The central message that recurs throughout Romero’s Dead films is how humankind is prone to destroy itself through petty squabbling while larger threats are ignored. Dawn 04 is actually a more hopeful take on the zombie apocalypse, with the disparate group of survivors drawn from opposing backgrounds and social classes sorting their differences and uniting in a common cause (namely, a third-act dash out of their gilded prison with their flesh intact, one that ultimately proves to be in vain). The updated script for Dawn 04 comes from one James Gunn, today beloved in horror fandom for his film Slither and by the remainder of the moviegoing world for the all-conquering Guardians of the Galaxy. In 2004, Gunn was only notable for his weirdo Troma output and for writing the Scooby-Doo movie, but his Dawn screenplay has that unique balance of comedic dialogue and serious moments that he is now known to pen so deftly (though apparently there were a number of major changes from Gunn’s script through to Snyder’s final version). Gunn’s comedic beats are never handled with more aplomb than when a then-unknown Ty Burrell arrives late in the game as alpha-jerk Steve, and he outright steals the movie with his snarky line reads and precise comic timing.


The oft-mentioned action scenes are what seems to be the aspect most viewers take away from of Dawn 04, and with good reason: Snyder may now have gotten himself snarled up in the brambles of megabudget superhero behemoths and diluted filmmaking-by-committee, but Dawn 04 and his subsequent hit 300 once had him pegged as one of Hollywood most promising young talents. His sprinting, spasmodic corpses here are not of the classical zombie canon, true, but they make for an undeniably urgent menace. (Running zombies work for the context of this movie, while walking zombies better serve the purpose of other movies and shows. The superiority of one zombie interpretation over the other was a pointless debate then, and it remains so now.) Guns roaring in slow motion, chainsaw blades whirring and stabbing, the veering into full-on Mad Max territory with tricked out shuttle buses, and pure grossout gags like the undead birth scene or the obese zombie death hag are all thrilling to watch—editor Niven Howie deserves a chunk of credit here, as even the character moments in Dawn 04 are cut together tightly. It’s a bit of a tragedy that Snyder’s proposed follow up film War of the Dead, which was to feature zombie battles on a grand, citywide scale, never came to fruition. Dawn 04 has a tiny budget compared to, say, Batman v Superman, but Snyder lays in stock footage from various scenes of global upheaval and some clever greenscreen trickery to really have his Zombie apocalypse feeling like massive, worldwide pandemonium. This film also marks Snyder’s first collaboration with composer and current Marilyn Manson guitarist Tyler Bates, whose percussive and grindingly discordant synth score for Dawn 04 really set the template for horror music of the double-O-decade.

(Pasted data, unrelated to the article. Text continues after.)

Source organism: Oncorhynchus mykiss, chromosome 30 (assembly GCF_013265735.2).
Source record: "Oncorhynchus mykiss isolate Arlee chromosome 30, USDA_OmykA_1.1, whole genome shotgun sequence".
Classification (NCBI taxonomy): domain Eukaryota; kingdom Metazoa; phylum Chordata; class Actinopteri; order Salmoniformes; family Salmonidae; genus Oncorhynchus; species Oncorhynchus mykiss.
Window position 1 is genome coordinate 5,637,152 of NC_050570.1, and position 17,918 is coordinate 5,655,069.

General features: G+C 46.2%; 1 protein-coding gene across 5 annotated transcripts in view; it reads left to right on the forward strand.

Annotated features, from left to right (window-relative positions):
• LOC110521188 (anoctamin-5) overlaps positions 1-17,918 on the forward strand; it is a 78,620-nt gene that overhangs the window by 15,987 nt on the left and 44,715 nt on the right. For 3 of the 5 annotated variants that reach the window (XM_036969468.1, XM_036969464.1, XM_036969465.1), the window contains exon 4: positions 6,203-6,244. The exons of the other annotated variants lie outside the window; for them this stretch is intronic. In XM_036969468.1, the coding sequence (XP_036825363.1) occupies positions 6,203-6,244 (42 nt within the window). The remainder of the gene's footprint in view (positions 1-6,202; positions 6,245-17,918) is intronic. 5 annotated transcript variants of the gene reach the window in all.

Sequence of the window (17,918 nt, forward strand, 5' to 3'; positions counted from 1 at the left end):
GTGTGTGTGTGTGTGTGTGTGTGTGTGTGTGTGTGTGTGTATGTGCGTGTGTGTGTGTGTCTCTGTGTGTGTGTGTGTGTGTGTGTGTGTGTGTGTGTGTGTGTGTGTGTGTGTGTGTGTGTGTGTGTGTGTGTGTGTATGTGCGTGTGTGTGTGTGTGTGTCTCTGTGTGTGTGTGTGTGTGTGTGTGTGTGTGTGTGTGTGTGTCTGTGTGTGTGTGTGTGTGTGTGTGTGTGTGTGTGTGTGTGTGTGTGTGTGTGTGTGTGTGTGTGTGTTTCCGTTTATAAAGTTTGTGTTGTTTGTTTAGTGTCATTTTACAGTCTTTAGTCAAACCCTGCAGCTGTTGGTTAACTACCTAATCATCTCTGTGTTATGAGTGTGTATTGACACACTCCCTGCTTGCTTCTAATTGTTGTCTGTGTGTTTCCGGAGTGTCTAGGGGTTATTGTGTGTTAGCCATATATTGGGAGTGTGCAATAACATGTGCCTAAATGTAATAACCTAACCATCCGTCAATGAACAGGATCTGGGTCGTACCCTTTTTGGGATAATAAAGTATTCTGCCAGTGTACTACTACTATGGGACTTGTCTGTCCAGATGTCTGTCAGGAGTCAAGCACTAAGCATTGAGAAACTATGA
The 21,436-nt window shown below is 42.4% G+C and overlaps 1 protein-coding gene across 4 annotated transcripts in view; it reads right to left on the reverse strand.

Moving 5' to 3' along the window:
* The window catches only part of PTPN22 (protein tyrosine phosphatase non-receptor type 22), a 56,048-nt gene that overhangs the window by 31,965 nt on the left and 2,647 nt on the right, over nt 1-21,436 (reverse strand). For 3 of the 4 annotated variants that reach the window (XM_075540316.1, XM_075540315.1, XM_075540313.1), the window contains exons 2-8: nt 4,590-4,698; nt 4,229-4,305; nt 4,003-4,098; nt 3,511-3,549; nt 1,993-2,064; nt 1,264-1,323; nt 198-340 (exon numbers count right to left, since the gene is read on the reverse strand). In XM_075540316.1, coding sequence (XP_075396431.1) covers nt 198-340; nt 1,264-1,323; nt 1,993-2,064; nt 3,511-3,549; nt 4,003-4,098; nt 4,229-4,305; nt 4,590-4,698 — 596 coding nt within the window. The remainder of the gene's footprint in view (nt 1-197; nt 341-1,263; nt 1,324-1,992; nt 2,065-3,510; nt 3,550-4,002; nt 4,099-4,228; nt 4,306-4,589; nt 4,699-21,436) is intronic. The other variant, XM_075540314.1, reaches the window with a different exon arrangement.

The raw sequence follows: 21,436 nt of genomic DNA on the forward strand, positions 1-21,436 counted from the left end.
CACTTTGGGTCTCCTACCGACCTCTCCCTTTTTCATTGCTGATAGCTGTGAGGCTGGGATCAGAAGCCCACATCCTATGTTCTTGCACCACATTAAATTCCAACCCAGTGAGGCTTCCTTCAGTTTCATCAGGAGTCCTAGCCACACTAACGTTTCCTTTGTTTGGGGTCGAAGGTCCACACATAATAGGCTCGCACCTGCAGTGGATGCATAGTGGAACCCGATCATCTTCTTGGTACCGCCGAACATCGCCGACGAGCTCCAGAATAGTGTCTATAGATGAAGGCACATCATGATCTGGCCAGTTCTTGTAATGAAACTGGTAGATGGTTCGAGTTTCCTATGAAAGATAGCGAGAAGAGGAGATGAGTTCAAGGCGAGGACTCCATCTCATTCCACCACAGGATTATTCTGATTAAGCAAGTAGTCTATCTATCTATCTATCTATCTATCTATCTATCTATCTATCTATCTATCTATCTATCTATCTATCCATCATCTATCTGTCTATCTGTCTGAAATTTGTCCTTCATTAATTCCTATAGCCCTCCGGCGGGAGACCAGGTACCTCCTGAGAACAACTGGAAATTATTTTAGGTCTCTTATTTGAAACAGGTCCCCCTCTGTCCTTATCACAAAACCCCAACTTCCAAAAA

The wonky 2004 computer effects stamp a date on Dawn 04, especially in the smeary zombie crowd scenes, but the core ideas remain intact. The Dawn of the Dead remake frames those ideas in a modern context, but adjusts the weights—the vaunted anti-consumerism is here, but greater emphasis is placed on the basic subtext. In this, Dawn 04 has as much in common with the fifth tale in Romero’s Creepshow (‘They’re Creeping Up On You’) as it does with the original Dawn. While more shopping malls and physical storefronts shutter up daily, as the act of mindless consumption joins social interaction as a mostly online pursuit, Dawn 04’s thematic read of the very few versus the very many, of outsiders scratching to get their share, will never cease to resonate. Shots of the survivors on the rooftop with rifles, the bourgeoisie surveying the hungry rabble below from the tenuous safety of their high parapets, can be taken as the privileged of today sitting in gated, guarded communities and going about their daily activities while hoping to somehow forget that they are ever surrounded and outnumbered. 2004, just as 1978, was an era of exceptional fear and tumult, but the notion of wealth disparity and class warfare never ebbs from year to year and today it seems timelier than ever.

Dawn of the Dead 2004 still packs a potent bite in its own right and deserves a serious second look.